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Cost Optimization on AWS

This post is the second in a series of reports on our trip to and attendance of the AWS summit this May. If you want to start reading this series from the beginning, scroll down for the first part or check out this link.

We rise early on Tuesday morning to make the trip from our hotel to the AWS summit venue, the NBC congress centrum. It’s built to impress with its modern structure and vast amount of glass windows. The days starts off with a partner network breakfast where we attend a number of short presentations on what constitutes being a partner and the benefits thereof. Afterwards we head on over to the key presentations, led by Dr. Werner Vogels, CTO of Amazon.com, the first dealing with the subject of cost optimisation.

Relevant to any and all customers of a cloud offering: what is the Total Cost of Ownership? The answer to this question is a bit different depending on what your current infrastructure is. If you are a startup, it becomes a tradeoff between a high investment in on-premises hardware versus starting small in the cloud and letting your environment grow with you dynamically. If you are a company that has been around for a while, you might want to consider moving to the cloud; even though you’ve already made the initial investments in on-premises hardware, it’s likely that moving to the cloud will be more cost-effective in the long run. Obtaining hard numbers is easier than one might suspect; AWS created a TCO calculator that will do the number-crunching for you: https://awstcocalculator.com/.

The benefits of a dynamic and flexible on-demand environment are quite appealing to the start-up and we’re sure that, after taking a look at the financial aspects, you’ll be hard-pressed to find reasons to opt for on-premises infrastructure, or keep up long-term maintenance for your on-premise or colocated infrastructure.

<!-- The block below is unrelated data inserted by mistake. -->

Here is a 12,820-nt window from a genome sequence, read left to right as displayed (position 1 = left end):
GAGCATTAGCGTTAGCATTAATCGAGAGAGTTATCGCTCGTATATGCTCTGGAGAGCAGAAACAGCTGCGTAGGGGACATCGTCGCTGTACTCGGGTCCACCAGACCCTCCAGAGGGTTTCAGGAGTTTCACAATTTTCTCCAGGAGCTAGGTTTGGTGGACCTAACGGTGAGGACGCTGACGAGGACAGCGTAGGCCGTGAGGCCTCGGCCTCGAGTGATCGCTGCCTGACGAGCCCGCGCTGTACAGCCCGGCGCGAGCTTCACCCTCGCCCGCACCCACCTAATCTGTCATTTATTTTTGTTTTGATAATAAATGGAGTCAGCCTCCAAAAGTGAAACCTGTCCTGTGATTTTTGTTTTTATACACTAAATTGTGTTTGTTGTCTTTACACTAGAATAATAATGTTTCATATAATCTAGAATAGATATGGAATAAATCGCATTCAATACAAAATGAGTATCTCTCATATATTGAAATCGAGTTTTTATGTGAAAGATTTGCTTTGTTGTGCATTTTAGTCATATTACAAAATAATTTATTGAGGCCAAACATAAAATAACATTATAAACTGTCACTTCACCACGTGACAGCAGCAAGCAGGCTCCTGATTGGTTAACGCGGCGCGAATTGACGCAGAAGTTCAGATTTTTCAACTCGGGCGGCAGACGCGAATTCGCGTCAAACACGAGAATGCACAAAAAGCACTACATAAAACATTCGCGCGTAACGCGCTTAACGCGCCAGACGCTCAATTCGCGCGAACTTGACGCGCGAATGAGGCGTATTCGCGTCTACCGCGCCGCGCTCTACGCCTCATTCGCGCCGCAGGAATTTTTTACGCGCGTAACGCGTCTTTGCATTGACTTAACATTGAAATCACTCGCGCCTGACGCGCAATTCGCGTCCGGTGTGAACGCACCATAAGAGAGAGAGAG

Spending money is very straightforward and it remains important to tread lightly when using the AWS cloud to make sure costs are not higher than they should be. The basics remain important: servers should only be as large as their workload warrants and permanent instances should be reserved. Having your server be just the right size and reserving it for a fixed term does beg the question: what if demand rises? The solution to this problem lies in the elasticity of your infrastructure. Having your capacity scale on-demand, while provisioning a minimal capacity through reserved instances helps optimizing for cost without sacrificing performance.

Server scaling can be divided in two main strategies: so-called vertical and horizontal scaling. Vertical scaling is where the capacity of a single machine is increased, e.g. increase RAM capacity or number of CPU cores. With horizontal scaling, a load balancer distributes traffic across multiple instances of (typically) the same server type.

On AWS, the difference in cost between the two strategies is negligible: an instance twice as big is also twice as expensive. The main advantage of vertical scaling is that it is typically the most straightforward way to increase performance with little or no impact on the software architecture. Conversely, horizontal scaling is very dynamic as instances can be added or removed in less than a minute, but this more volatile infrastructure has, of course, implications on the software side.

It is important to note that these tools and techniques are mainly optimization techniques: adapting your software architecture to the cloud and to horizontal scaling techniques can be worth the investment. For example, we helped one of our clients save €4000 on their monthly AWS bill by changing the software architecture and introducing a horizontal scaling approach.